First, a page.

John Libbey Eurotext

Idiopathic focal epilepsies: the “lost tribe” Volume 18, numéro 3, September 2016


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1 Department of Basic & Clinical Neuroscience, Institute of Psychiatry, Psychology & Neuroscience, King's College London, UK
2 Kings College and Evelina Children's Hospitals, London, UK
3 Leeds General Infirmary, Paediatric Neurology, Leeds, UK
4 Department of Child Neurology, Okayama University Graduate Schools of Medicine, Dentistry, and Pharmaceutical Sciences, Okayama, Japan
5 Child Neuropsychiatry and Epilepsy Center, C. Poma Hospital, Mantova, Italy
6 Neurology Department. Hospital de Pediatría “Prof. Dr. Juan P. Garrahan”, Buenos Aires, Argentina
7 Centre Référent des Epilepsies Rares associé, Centre référent des troubles du langage et des apprentissages, Hôpitaux Universitaires de Strasbourg, Strasbourg, France
8 Pediatric Neurology Unit and Laboratories, Children's Hospital A. Meyer-University of Florence, Firenze, Italy
9 The Alan Richens Welsh Epilepsy Centre, University Hospital of Wales; Cardiff University Brain Research Imaging Centre, School of Psychology, Cardiff University, Cardiff, UK
10 Department of Neuropediatrics, University Medical Center Schleswig-Holstein (UKSH), Kiel, Germany
11 Laboratory for Human Brain Dynamics, AAI Scientific Cultural Services Ltd., Nicosia, Cyprus
12 Cologne Center for Genomics, University of Cologne, Cologne; Department of Neuropediatrics, University Medical Center Giessen and Marburg Giessen; Cologne Excellence Cluster on Cellular Stress Responses in Aging-Associated Diseases (CECAD), University of Cologne, Cologne, Germany
13 Department of Genetics, University Hospitals of Lyon; Claude Bernard Lyon I University; Centre de Recherche en Neurosciences de Lyon, CNRS UMR5292, INSERM U1028, Lyon, France; French Epilepsy, Language and Development (EPILAND) network
14 Department of Neuropediatrics, University Medical Center Schleswig-Holstein (UKSH), Kiel, Germany
15 Department of Neuropediatrics, University Medical Center Giessen and Marburg, Giessen, Germany
16 Department of Neurology, Strasbourg University Hospital; Strasbourg University; UMR S INSERM U1119, Strasbourg, France; French Epilepsy, Language and Development (EPILAND) network
17 Centre Référent des Epilepsies Rares associé, Service medico-chirurgical des epilepsies, Hôpitaux Universitaires de Strasbourg, Strasbourg, France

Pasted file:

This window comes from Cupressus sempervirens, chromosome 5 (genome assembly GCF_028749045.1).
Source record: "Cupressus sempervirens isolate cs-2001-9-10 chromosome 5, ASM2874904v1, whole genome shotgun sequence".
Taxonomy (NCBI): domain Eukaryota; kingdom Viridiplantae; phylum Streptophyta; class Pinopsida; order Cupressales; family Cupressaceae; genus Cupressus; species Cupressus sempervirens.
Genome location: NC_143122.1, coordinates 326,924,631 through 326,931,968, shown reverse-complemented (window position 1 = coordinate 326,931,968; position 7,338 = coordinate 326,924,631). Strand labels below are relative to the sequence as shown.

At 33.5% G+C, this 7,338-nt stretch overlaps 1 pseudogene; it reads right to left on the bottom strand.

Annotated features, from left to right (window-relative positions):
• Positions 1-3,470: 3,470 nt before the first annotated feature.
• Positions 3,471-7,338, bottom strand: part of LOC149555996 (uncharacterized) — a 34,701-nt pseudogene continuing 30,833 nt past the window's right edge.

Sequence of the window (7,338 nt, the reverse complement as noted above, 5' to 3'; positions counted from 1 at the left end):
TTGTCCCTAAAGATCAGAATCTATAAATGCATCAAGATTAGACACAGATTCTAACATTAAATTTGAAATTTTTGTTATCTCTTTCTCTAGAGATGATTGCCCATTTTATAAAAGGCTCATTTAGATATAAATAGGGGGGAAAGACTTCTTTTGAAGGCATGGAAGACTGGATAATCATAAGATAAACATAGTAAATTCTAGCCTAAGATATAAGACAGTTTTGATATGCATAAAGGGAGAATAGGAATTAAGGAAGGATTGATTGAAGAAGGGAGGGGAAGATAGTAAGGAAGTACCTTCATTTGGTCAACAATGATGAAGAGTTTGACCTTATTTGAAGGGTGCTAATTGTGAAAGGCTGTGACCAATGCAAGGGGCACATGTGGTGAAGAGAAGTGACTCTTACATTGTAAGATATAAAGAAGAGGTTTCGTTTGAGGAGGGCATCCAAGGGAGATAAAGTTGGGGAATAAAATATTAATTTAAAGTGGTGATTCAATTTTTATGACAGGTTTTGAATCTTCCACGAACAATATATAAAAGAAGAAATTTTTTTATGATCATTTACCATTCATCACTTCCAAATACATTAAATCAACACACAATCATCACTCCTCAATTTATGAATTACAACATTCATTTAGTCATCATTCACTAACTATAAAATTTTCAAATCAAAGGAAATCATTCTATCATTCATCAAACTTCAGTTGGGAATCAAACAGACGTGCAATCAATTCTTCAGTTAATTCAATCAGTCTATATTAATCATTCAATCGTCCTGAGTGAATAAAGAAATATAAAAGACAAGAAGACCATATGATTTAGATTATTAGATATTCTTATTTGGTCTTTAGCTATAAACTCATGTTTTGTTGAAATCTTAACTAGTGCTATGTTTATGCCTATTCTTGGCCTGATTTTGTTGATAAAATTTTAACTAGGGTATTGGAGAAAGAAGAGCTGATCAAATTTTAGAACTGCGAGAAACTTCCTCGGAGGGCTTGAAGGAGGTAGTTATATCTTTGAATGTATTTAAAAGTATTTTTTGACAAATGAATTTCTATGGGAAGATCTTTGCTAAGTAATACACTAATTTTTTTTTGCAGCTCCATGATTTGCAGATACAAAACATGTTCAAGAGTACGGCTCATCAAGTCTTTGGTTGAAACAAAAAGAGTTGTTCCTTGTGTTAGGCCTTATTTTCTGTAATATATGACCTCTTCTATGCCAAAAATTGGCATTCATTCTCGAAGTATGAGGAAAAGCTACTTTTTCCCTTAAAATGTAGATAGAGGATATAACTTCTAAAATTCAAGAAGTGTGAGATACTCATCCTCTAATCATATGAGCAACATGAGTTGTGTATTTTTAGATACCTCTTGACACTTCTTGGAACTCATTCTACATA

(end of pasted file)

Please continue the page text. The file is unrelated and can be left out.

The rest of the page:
18 Dept of Basic and Clinical Neuroscience, Institute of Psychiatry, Psychology & Neuroscience, Kings College, London, UK
19 Pediatric Neurology and Muscular Diseases Unit, Department of Neurosciences, Rehabilitation, Ophtalmology, Genetics, Maternal and Child Health, University of Genova, Institute “G. Gaslini”, Genova, Italy
20 Program in Child Health Evaluative Sciences, The Hospital for Sick Children; University of Toronto, Toronto, ON, Canada
21 French Epilepsy, Language and Development (EPILAND) network, Aix-Marseille University; INSERM UMR_S901; Mediterranean Institute of Neurobiology (INMED), Marseille, France
22 Department of Clinical neurophysiology, St. Thomas’ Hospital, London, UK
23 GSTT, Clin Neurophysiology and Epilepsies, Lambeth Wing, St Thomas’ Hospital, London, UK
* Correspondence

The term idiopathic focal epilepsies of childhood (IFE) is not formally recognised by the ILAE in its 2010 revision (Berg et al., 2010), nor are its members and boundaries precisely delineated. The IFEs are amongst the most commonly encountered epilepsy syndromes affecting children. They are fascinating disorders that hold many “treats” for both clinicians and researchers. For example, the IFEs pose many of the most interesting questions central to epileptology: how are functional brain networks involved in the manifestation of epilepsy? What are the shared mechanisms of comorbidity between epilepsy and neurodevelopmental disorders? How do focal EEG discharges impact cognitive functioning? What explains the age-related expression of these syndromes? Why are EEG discharges and seizures so tightly locked to slow-wave sleep?